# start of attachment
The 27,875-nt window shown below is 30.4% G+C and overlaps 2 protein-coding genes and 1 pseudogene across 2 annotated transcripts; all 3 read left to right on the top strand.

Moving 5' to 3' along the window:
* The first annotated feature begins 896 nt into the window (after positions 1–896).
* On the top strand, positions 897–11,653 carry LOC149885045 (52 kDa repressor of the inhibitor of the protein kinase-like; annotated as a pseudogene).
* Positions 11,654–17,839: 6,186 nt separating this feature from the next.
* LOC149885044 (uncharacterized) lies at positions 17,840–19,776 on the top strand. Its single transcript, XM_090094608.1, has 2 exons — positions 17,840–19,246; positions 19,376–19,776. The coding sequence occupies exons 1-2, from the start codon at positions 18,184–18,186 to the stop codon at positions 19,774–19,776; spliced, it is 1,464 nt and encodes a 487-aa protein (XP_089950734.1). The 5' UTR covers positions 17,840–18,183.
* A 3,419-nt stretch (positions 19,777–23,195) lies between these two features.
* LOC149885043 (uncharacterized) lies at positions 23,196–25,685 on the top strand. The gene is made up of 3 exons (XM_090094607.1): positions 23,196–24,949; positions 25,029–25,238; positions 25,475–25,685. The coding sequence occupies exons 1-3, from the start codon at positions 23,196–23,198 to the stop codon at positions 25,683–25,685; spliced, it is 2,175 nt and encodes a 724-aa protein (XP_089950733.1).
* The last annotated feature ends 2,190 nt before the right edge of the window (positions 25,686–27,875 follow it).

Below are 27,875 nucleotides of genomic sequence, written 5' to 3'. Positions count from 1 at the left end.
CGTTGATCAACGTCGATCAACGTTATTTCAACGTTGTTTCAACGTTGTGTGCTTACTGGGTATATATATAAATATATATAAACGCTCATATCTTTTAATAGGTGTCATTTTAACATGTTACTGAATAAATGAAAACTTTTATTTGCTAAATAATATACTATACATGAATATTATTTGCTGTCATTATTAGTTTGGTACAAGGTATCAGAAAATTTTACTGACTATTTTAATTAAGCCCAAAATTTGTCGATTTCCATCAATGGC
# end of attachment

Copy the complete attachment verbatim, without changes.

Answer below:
The 27,875-nt window shown below is 30.4% G+C and overlaps 2 protein-coding genes and 1 pseudogene across 2 annotated transcripts; all 3 read left to right on the top strand.

Moving 5' to 3' along the window:
* The first annotated feature begins 896 nt into the window (after positions 1–896).
* On the top strand, positions 897–11,653 carry LOC149885045 (52 kDa repressor of the inhibitor of the protein kinase-like; annotated as a pseudogene).
* Positions 11,654–17,839: 6,186 nt separating this feature from the next.
* LOC149885044 (uncharacterized) lies at positions 17,840–19,776 on the top strand. Its single transcript, XM_090094608.1, has 2 exons — positions 17,840–19,246; positions 19,376–19,776. The coding sequence occupies exons 1-2, from the start codon at positions 18,184–18,186 to the stop codon at positions 19,774–19,776; spliced, it is 1,464 nt and encodes a 487-aa protein (XP_089950734.1). The 5' UTR covers positions 17,840–18,183.
* A 3,419-nt stretch (positions 19,777–23,195) lies between these two features.
* LOC149885043 (uncharacterized) lies at positions 23,196–25,685 on the top strand. The gene is made up of 3 exons (XM_090094607.1): positions 23,196–24,949; positions 25,029–25,238; positions 25,475–25,685. The coding sequence occupies exons 1-3, from the start codon at positions 23,196–23,198 to the stop codon at positions 25,683–25,685; spliced, it is 2,175 nt and encodes a 724-aa protein (XP_089950733.1).
* The last annotated feature ends 2,190 nt before the right edge of the window (positions 25,686–27,875 follow it).

Below are 27,875 nucleotides of genomic sequence, written 5' to 3'. Positions count from 1 at the left end.
CGTTGATCAACGTCGATCAACGTTATTTCAACGTTGTTTCAACGTTGTGTGCTTACTGGGTATATATATAAATATATATAAACGCTCATATCTTTTAATAGGTGTCATTTTAACATGTTACTGAATAAATGAAAACTTTTATTTGCTAAATAATATACTATACATGAATATTATTTGCTGTCATTATTAGTTTGGTACAAGGTATCAGAAAATTTTACTGACTATTTTAATTAAGCCCAAAATTTGTCGATTTCCATCAATGGC